I'm also now interested in Ted Cruz and Mike Huckabee, which I liked before. I've always liked him. So, I need to do more research.

KAYE: Just a sampling of our voters here in Marshalltown, Iowa.

John and Christine, back to you.


ROMANS: Lovely Marshalltown, Iowa.

I love it when voters allow us into their living room, so they can talk to us about their process. So cool.

BERMAN: I think it was great. It was really to hear it.

All right. From Rex to ex. Bills coach Rex Ryan has been tweaking his former Jets team before Thursday. What is up with this get-up that made the press conference on Tuesday?

Andy Scholes, who is the best dressed this morning, explains it all in the bleacher report, that's coming up in a little bit.

CRISTINA ALESCI, CNNMONEY CORRESPONDENT: Well, you wouldn't know it from last night's debate, but the America banking is very strong. That's the message from the CEO of the biggest bank of America and one of the keys to success -- hiring veterans.

(BEGIN VIDEOTAPE) JAMIE DIMON, CEO, JPMORGAN CHASE: One of the admirals told me, we're great to bring people in, teach them how to work, teach them how to use equipment and weapons, they said, it's time to go, you pick them out. Let them go into their world. That prepares them for their world.

ALESCI (voice-over): Even under the best circumstances, service men and women returning from war face huge challenges transitioning to civilian life.

But as JPMorgan CEO Jamie Dimon knows well, vets returning from Iraq and Afghanistan were walking into an economy in shambles.

DIMON: They bore an unbelievable price of the rest of us. And, you know, something like 200,000 coming out of the system. Every year and for a while, they have very high unemployment rates.

ALESCI: In 2011, joblessness among the youngest vets was 15 percent higher than civilians in the same age group. That's when the private sector and the nation's biggest bank formed Veterans Jobs Mission.

DIMON: I think we should all do this. And there are 200 companies involved in this effort. Start as ten, JPMorgan was one of the founders. One of the beautiful things is everyone is equal, we want 1,000 companies and we want a million jobs. So, it originally started 100,000 jobs. We've now actually created 300,000 and we want to help get to a million.

ALESCI: Navy veteran Jay Siembieda joined JPMorgan as a private banker in 2009. He helped the company's HR team recruit and mentor troops walking off the battlefield and into corporate America.

JAY SIEMBIEDA, RET. NAVAL AVIATOR: The military does a great job of training their people. That's the purpose, to defend the country. But it is difficult to know what your options are when you leave the military.

ALESCI (on camera): What's not in the manual that you would urge hiring managers to do when they interact with veterans, especially early on.

SIEMBIEDA: Early on is have patience. Realize again the types of stresses that these veterans who have had when they were in service and look beyond that the real tangibles that will make them a wonderful employee over time. They're going to come with enough of their background. They will have had leadership opportunities very early on in their career. They're going to be disciplined and they are eminently trainable.

DIMON: The veterans are among the best in America. And as you know, since 9/11, they have been carrying a tremendous burden. We want to do our share to bring them back into society and give them jobs. So, the mission has been a wonderful thing for the company and for the veterans.

(END VIDEOTAPE) ALESCI: Now, some of the other companies that are part of the program, PepsiCo, Southwest Airlines and GM Resorts, banding together to bring veteran unemployment rates down even further.


[05:23:51] BERMAN: A new problem for daily fantasy sports sites. New York's attorney general ordering DraftKings and FanDuel to stop accepting entries in the state, saying that daily fantasy amounts to illegal gambling.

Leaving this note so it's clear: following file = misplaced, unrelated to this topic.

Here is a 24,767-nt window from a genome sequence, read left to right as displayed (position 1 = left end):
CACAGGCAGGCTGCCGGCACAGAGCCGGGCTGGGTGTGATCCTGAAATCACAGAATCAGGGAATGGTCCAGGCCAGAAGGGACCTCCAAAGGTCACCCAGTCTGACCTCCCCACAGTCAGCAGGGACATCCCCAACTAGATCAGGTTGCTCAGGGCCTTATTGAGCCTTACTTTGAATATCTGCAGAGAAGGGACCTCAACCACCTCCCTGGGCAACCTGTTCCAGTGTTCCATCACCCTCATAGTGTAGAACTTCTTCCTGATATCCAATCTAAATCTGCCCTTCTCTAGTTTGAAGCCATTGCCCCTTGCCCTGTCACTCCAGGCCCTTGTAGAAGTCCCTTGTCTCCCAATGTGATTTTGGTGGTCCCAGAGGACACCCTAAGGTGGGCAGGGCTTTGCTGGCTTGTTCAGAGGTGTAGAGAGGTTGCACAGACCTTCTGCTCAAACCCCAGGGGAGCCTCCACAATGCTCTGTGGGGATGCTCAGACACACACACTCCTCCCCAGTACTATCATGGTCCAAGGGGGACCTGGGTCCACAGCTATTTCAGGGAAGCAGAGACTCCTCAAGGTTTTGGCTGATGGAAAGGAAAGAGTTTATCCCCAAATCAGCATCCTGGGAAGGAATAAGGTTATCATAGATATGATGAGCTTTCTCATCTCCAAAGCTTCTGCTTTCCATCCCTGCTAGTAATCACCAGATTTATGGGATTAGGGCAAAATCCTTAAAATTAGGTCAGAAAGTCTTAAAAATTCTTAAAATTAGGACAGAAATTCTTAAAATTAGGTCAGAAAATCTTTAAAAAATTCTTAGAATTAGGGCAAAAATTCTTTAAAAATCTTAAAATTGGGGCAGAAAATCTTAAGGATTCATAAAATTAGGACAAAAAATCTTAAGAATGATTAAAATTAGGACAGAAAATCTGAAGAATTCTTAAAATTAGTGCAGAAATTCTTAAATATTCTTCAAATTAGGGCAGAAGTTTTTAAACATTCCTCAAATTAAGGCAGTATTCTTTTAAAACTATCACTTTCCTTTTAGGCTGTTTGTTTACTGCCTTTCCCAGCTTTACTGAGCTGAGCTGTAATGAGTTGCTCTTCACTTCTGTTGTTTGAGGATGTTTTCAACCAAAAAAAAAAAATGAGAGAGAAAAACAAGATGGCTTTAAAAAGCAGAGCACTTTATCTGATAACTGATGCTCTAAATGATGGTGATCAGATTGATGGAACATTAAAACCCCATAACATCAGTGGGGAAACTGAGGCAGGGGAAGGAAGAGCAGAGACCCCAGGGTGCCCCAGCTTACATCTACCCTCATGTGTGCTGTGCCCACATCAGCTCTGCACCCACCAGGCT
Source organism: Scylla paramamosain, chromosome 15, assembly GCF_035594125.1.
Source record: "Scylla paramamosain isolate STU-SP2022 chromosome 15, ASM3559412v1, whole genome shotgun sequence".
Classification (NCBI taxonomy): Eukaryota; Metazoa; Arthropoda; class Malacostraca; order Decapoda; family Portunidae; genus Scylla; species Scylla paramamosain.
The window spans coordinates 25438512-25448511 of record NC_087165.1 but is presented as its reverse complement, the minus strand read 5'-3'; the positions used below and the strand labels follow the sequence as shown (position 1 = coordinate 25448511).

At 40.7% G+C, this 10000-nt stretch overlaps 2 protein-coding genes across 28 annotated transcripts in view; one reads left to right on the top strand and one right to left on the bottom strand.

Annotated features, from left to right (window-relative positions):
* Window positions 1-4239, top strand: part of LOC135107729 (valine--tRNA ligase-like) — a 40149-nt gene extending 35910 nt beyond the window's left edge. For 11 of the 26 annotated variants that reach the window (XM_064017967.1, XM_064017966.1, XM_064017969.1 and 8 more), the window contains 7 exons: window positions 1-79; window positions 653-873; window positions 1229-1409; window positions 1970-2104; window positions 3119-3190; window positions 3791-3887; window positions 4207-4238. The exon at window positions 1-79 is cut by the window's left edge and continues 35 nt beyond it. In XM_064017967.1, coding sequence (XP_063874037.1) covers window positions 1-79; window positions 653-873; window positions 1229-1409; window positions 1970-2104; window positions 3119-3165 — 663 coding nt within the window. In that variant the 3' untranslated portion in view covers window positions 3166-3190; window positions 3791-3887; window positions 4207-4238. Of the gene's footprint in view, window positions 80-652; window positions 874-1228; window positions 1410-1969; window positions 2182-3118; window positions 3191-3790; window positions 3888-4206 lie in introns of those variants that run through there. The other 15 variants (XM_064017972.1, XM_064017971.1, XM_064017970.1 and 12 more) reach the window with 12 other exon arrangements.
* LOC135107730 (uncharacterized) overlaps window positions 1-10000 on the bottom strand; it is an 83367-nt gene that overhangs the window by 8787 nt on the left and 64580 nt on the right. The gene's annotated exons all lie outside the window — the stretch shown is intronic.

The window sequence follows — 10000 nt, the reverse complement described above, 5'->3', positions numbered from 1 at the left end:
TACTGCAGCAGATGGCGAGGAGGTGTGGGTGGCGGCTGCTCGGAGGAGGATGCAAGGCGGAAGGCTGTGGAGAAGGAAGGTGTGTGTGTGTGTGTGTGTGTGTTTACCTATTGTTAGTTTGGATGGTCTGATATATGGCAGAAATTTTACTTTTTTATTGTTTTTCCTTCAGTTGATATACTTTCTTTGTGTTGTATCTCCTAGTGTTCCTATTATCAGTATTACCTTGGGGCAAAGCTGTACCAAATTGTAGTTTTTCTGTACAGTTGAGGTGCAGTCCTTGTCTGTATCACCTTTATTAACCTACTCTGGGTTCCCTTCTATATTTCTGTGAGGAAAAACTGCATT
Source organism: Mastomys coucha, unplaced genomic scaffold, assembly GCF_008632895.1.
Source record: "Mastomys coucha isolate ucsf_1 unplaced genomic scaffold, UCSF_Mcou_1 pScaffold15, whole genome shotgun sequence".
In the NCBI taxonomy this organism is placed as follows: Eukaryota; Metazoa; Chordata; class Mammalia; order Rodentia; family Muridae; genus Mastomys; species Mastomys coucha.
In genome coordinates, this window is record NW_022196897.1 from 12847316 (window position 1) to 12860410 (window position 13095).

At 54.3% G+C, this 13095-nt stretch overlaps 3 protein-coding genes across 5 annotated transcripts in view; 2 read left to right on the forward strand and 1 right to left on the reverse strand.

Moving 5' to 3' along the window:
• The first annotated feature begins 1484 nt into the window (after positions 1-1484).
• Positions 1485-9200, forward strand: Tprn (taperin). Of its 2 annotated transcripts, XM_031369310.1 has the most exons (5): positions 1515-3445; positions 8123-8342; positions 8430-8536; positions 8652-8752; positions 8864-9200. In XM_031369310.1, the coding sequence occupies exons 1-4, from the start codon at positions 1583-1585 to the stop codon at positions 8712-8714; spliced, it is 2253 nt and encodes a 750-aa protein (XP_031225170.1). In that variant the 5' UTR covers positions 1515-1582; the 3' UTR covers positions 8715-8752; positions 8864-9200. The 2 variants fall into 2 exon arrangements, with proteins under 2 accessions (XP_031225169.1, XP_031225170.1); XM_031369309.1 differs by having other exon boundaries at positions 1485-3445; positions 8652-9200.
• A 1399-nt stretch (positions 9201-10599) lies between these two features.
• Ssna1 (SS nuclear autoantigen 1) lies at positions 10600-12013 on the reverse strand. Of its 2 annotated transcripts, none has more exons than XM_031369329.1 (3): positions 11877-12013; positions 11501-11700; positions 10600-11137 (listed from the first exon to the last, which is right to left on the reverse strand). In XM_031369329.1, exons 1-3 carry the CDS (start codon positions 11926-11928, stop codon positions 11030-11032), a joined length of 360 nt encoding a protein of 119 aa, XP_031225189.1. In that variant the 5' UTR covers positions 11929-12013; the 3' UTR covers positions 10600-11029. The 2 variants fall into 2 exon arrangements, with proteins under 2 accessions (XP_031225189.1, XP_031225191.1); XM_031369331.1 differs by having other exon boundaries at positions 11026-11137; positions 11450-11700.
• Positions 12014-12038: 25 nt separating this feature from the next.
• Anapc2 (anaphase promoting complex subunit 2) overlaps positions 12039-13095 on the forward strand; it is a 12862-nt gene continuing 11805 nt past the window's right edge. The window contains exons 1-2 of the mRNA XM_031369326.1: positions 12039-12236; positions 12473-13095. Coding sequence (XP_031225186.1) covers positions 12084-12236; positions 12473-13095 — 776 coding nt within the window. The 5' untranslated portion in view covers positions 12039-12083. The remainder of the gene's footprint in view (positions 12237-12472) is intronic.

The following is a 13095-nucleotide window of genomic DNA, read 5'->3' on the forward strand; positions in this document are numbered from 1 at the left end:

ROMANS: Andy Scholes has more on this morning's bleacher report.

Hey, Andy.


Hey, good morning, guys. At 10 percent of DraftKings and FanDuel users reside in New York. So, this is a big deal. And after investigating both companies, Attorney General Eric Schneiderman hey ruled that the sights are illegal gambling operations and they must stop accepting entries from New York residents.

In a statement, he said, "It is clear that DraftKings and FanDuel are the leaders of a massive multibillion dollar scheme intended to evade the law and fleece sports fans across the country." He added it will not happen on his watch.

Both DraftKings and FanDuel released statements saying they disagree with the ruling and will fight.

All right. The second addition of the college football rankings are out and Notre Dame has now ranked the top four. The Irish at 8-1, taking the place of LSU who fell out of the top four after losing to Alabama. The other three teams remain the same, Clemson still number one, Alabama is now two, Ohio State remaining at three.

The first four out right now would be Iowa at five, Baylor still getting no love there at 6, Stanford seven, and 9-0 Oklahoma State is eight. Still plenty of time to move up and down the rankings before the final ones are released on December 6th.

All right. A tough blow for the Indianapolis Colts. Andrew Luck will miss between two-to-six weeks after lacerating his kidney on this big hit against the Broncos on Sunday. He also tore an abdominal muscle on the play. Coach Chuck Pagano says Luck shouldn't require surgery. Forty-year-old Matt Hasselbeck is going to start for Luck while he is on the shelf.

All right. Bills coach Rex Ryan also keeps his conferences entertaining. Yesterday, he wanted to talk Clemson football.


REX RYAN, BILLS HEAD COACH: I like to focus on Clemson. For some reason, just pop to my head, if you are a parent out there and you got one of the best kids in the country. We want the complete package, academics. Not so much my kid, but academics.


SCHOLES: Rex's son is actually a wide receiver for the Clemson Tigers. He's trying to help them recruit. They don't need much help, right now. They're ranked number one in the country.

BERMAN: They look good. Not as good as Andrew Luck.

You know, that hit, every time I see it, Andy, I just shake my head. It's a brutal sport.

SCHOLES: Always scary when you lacerate an organ.

BERMAN: All right. Thanks, Andy.

SCHOLES: All right.

BERMAN: Republicans running for president. They faced off the economy, immigration. So much to talk about a big debate last night. We will break it down for you, next.